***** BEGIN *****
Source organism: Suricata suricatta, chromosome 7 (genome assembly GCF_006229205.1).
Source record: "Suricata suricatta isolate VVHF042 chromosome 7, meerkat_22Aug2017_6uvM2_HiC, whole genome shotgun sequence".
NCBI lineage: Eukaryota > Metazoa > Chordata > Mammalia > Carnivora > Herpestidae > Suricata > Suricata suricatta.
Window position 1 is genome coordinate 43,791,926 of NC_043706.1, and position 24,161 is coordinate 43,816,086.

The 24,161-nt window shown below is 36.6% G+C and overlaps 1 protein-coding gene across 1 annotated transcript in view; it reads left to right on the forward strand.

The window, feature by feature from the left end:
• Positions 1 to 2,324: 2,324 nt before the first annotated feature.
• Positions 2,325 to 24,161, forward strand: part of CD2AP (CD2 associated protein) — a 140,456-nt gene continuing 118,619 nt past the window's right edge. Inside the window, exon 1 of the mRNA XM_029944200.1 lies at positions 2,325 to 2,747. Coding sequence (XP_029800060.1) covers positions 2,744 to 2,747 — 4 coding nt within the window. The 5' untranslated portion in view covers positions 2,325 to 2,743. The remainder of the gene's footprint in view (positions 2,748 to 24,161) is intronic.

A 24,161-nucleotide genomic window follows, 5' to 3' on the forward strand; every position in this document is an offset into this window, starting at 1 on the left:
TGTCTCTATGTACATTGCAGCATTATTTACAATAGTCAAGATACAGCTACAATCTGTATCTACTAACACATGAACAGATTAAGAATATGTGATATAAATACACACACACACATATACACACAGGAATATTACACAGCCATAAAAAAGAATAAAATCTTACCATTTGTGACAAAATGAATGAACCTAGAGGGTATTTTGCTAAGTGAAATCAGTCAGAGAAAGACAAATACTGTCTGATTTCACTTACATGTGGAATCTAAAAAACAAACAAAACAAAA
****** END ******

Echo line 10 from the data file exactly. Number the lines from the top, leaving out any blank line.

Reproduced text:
TGTCTCTATGTACATTGCAGCATTATTTACAATAGTCAAGATACAGCTACAATCTGTATCTACTAACACATGAACAGATTAAGAATATGTGATATAAATACACACACACACATATACACACAGGAATATTACACAGCCATAAAAAAGAATAAAATCTTACCATTTGTGACAAAATGAATGAACCTAGAGGGTATTTTGCTAAGTGAAATCAGTCAGAGAAAGACAAATACTGTCTGATTTCACTTACATGTGGAATCTAAAAAACAAACAAAACAAAA